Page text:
Texcapa Bridge

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Texcapa Bridge
Puente Texcapa
Huauchinango, Puebla, Mexico
482 feet high / 147 meters high
561 foot span / 171 meter span
2005


Opened in 2005, the Texcapa bridge is the second large Mexican bridge to use a beam bridge style known as the “fin back”. First used on the towering Papagayo bridge in 1993 on the México City-Acapulco highway, the span is a prestressed beam bridge with a highly variable depth of prestressing. The fin back design is unique for having the internal cables at their highest as they pass over the piers, enclosed in a wall or “fin” of concrete. The double hump profile may look similar to a cable stayed or extradosed bridge but the engineering has more in common with a pure beam bridge. Many consider the lower profile to be more attractive than a conventional prestressed beam bridge.

The western half of the 199 mile (320 km) Autopista México-Tuxpan highway was completed in 2005 but the highway ended just a few miles (kms) east of Texcapa bridge. Construction did not begin until 2008 on the most difficult stretch of the highway, the Nuevo Necaxa-Ávila Camacho section named after the two cities it lies between. Just 23 miles (37 kms) long, this final link of highway will contain 9 tunnels and several major bridges including the aforementioned San Marcos river bridge. The San Marcos crossing was originally going to be the biggest fin back bridge ever built but it was relocated and redesigned as a more conventional prestressed concrete beam bridge viaduct. The next 3 highest bridges on the México-Tuxpan route are all prestressed concrete beam bridges and include the 377 foot (115 mtr) high Puente Zoquita, the 351 foot (107 mtr) high Puente Sin Nombre and the 154 foot (47 mtr) high Texcapa II that will cross the Necaxa river a second time 6 miles (10 kms) east of the 2005 bridge. The final section of this highway should be complete by 2012.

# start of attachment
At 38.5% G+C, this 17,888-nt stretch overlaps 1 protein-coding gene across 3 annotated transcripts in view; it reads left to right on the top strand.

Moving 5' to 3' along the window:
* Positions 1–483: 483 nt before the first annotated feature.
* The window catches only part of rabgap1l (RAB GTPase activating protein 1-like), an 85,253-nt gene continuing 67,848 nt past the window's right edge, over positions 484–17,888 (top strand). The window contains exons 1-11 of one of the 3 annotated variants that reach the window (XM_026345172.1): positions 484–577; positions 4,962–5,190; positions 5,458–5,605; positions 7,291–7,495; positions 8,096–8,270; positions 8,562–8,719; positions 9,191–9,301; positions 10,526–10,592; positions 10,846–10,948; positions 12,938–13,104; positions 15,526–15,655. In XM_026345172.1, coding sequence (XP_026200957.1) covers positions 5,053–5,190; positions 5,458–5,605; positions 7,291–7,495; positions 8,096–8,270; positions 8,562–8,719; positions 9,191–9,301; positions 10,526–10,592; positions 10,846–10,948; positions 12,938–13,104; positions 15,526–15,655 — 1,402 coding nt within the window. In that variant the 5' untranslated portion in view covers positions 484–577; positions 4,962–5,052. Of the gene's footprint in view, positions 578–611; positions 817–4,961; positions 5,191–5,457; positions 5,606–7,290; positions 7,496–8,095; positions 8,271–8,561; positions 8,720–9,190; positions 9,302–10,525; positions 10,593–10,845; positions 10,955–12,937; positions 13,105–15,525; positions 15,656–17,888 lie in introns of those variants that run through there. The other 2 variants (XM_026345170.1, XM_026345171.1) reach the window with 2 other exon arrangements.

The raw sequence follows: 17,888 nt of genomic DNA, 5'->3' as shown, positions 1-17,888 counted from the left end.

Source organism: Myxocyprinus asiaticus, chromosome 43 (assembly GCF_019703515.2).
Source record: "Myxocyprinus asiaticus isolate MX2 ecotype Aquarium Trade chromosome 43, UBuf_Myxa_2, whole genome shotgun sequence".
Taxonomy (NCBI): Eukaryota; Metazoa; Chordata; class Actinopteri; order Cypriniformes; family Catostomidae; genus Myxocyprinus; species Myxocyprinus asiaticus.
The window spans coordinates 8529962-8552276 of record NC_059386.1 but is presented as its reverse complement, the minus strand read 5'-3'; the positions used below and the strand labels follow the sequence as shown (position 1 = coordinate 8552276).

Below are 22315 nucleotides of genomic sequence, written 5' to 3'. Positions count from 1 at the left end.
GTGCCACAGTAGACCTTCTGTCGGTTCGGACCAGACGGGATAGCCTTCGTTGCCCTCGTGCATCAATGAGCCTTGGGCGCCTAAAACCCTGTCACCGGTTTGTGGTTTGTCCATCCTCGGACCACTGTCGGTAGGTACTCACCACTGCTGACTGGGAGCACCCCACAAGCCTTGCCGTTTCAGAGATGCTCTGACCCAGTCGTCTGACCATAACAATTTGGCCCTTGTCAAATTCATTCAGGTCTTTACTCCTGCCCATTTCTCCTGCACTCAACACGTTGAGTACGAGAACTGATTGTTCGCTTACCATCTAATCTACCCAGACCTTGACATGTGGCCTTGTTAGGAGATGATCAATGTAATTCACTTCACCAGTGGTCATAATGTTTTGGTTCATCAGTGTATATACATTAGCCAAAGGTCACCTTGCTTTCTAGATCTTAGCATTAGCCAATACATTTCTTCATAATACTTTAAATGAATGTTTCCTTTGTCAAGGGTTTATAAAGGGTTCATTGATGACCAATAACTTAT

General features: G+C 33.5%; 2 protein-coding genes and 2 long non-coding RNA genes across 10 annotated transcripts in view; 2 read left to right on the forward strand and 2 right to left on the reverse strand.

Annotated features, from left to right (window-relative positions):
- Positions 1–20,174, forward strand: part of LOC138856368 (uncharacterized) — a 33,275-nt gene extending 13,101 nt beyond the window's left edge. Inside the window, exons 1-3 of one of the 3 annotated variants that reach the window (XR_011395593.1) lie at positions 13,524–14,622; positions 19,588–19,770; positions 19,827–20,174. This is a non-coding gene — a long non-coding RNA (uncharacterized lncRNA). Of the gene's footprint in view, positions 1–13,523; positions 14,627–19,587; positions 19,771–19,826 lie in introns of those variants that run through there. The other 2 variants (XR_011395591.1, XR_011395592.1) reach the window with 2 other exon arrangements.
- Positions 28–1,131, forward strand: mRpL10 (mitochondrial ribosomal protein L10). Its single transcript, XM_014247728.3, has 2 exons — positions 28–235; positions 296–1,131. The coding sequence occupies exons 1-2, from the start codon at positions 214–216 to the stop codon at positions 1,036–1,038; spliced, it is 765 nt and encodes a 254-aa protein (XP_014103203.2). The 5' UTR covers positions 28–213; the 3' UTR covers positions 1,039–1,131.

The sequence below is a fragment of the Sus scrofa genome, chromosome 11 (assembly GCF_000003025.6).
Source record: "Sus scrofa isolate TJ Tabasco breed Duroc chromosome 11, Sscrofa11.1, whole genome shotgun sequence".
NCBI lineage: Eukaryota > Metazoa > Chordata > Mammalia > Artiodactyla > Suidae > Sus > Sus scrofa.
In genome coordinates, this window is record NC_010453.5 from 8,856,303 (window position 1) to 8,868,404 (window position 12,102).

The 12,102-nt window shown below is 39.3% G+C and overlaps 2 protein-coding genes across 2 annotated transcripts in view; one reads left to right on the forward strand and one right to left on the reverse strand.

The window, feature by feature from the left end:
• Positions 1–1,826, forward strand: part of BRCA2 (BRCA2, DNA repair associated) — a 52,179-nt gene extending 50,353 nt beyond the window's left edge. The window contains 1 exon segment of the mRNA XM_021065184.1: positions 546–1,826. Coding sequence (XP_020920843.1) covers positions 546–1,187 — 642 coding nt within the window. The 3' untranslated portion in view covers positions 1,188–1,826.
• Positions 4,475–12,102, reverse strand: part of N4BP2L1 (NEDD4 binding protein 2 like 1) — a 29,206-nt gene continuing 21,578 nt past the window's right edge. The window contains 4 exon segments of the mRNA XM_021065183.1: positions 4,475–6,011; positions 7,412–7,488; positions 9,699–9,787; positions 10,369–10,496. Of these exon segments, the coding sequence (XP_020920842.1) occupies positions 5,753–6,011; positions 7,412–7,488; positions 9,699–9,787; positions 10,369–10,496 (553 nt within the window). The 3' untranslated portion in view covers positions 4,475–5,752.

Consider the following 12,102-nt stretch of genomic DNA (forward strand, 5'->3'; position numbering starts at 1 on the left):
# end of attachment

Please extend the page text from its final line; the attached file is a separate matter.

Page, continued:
The first fin back bridge was built in Nuremberg, Germany for a commuter railway in 1969. In the U.S., the only one is the 1987 built Barton Creek bridge near Austin, Texas with a main span of 340 feet (103.5 mtrs).



Texcapa Bridge Elevation


Image by Eric Sakowski / HighestBridges.com


Image by Eric Sakowski / HighestBridges.com


Image by Eric Sakowski / HighestBridges.com


Image by Eric Sakowski / HighestBridges.com


Image by Eric Sakowski / HighestBridges.com


Image by Eric Sakowski / HighestBridges.com


Image by Eric Sakowski / HighestBridges.com


Image by Eric Sakowski / HighestBridges.com


Image by Eric Sakowski / HighestBridges.com


Image by Eric Sakowski / HighestBridges.com


Image by Eric Sakowski / HighestBridges.com


Image by Eric Sakowski / HighestBridges.com


Image by Eric Sakowski / HighestBridges.com


Image by Eric Sakowski / HighestBridges.com


Image by Eric Sakowski / HighestBridges.com


Image by Eric Sakowski / HighestBridges.com


Image by Eric Sakowski / HighestBridges.com


Image by Eric Sakowski / HighestBridges.com


Image by Eric Sakowski / HighestBridges.com


Image by Grupo Triada.




Images by Grupo Triada.



Texcapa Bridge satellite image.


Satellite view of the future site of the Texcapa II Bridge 6 miles (10 kms) east of the original Texcapa bridge.


Updated satellite view of the newly completed Texcapa II Bridge from 2011. This section of highway finally opened in 2013.

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